With three speeches on foreign soil in the last two weeks, the vice president has turned heads delivering Trump’s ‘America First’ demands.
Vice President Mike Pence has slowly become of the president’s most visible overseas surrogates — sent to deliver Trump’s “America First” demands.
On Monday, Pence will make his third speech on foreign soil in the last two weeks when he travels to Bogota, Colombia, to call on Venezuelan leader Nicolás Maduro to step aside, a high-profile address that will come as the world watches to see whether Maduro relents on a blockade that has kept humanitarian aid packages from Venezuelans facing food and medicine shortages.
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The request will come just days after Pence took a swing through Europe, where he broadsided allies with an unexpected demand that they pull out of the Iranian nuclear deal, while chiding them for continuing to do business with the country. Pence pointedly reiterated the dictates in a second speech, even after being issued a flat denial the first time around.
On the foreign stage, White House officials say Pence has sometimes settled into a role as the administration’s bad cop, with Secretary of State Mike Pompeo is the diplomat who sticks around to hash out particulars and the president is the showman who swoops in from time to time. And it’s a role Pence will likely continue to play in the next few months, as Trump’s schedule becomes increasingly campaign-focused.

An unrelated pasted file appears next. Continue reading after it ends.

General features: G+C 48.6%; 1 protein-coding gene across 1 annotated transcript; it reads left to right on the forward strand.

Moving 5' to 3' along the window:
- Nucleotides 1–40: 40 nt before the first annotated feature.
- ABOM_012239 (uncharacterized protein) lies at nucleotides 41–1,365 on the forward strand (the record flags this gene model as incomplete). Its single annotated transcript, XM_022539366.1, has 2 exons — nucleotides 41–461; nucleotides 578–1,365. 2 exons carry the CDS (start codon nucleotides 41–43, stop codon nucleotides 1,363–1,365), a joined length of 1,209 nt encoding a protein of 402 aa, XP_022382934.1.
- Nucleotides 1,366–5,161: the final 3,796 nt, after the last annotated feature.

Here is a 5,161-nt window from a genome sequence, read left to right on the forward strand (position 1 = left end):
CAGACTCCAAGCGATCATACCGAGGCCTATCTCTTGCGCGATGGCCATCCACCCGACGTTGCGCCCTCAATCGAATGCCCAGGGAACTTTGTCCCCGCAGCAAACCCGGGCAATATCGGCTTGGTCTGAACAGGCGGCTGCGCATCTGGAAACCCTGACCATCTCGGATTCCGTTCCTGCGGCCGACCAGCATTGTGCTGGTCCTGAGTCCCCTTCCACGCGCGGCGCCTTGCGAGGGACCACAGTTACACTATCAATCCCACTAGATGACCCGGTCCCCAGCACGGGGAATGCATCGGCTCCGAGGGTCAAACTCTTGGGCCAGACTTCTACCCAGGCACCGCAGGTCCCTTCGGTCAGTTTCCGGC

It’s the latest example of the unique way the Trump administration conducts business — past vice presidents have been sent to overseas locales farther down the geopolitical priority list. But with Trump preferring domestic travel — and the ever-present potential for gaffes and protests when he does venture overseas — Pence has increasingly become the face of Trumpism abroad. To his supporters, Pence is seen as an powerful defender of the president’s agenda — someone who has not once veered from his script in a way that undermined Trump. But critics say Pence has done little more than exacerbate already tense relationships between the U.S. and allies by simply repeating Trump’s threats and grievances in a different tone.
“The vice president consults with the president before and during all of these major trips and he’s always delivering the message that the president wants him to deliver,” said former Pence press secretary Marc Lotter, who recently joined Trump’s 2020 operation.
Now, Pence is turning his focus to Venezuela, an issue where he has been at the front and center from the beginning for the Trump administration. Pence was the first senior Trump administration official to phone Venezuelan opposition leader Juan Guaidó the day before he declared himself interim president of the economically strapped country. In the weeks since, many Latin American countries and America’s EU allies have followed the U.S. government in recognizing Guaidó as the true Venezuelan leader.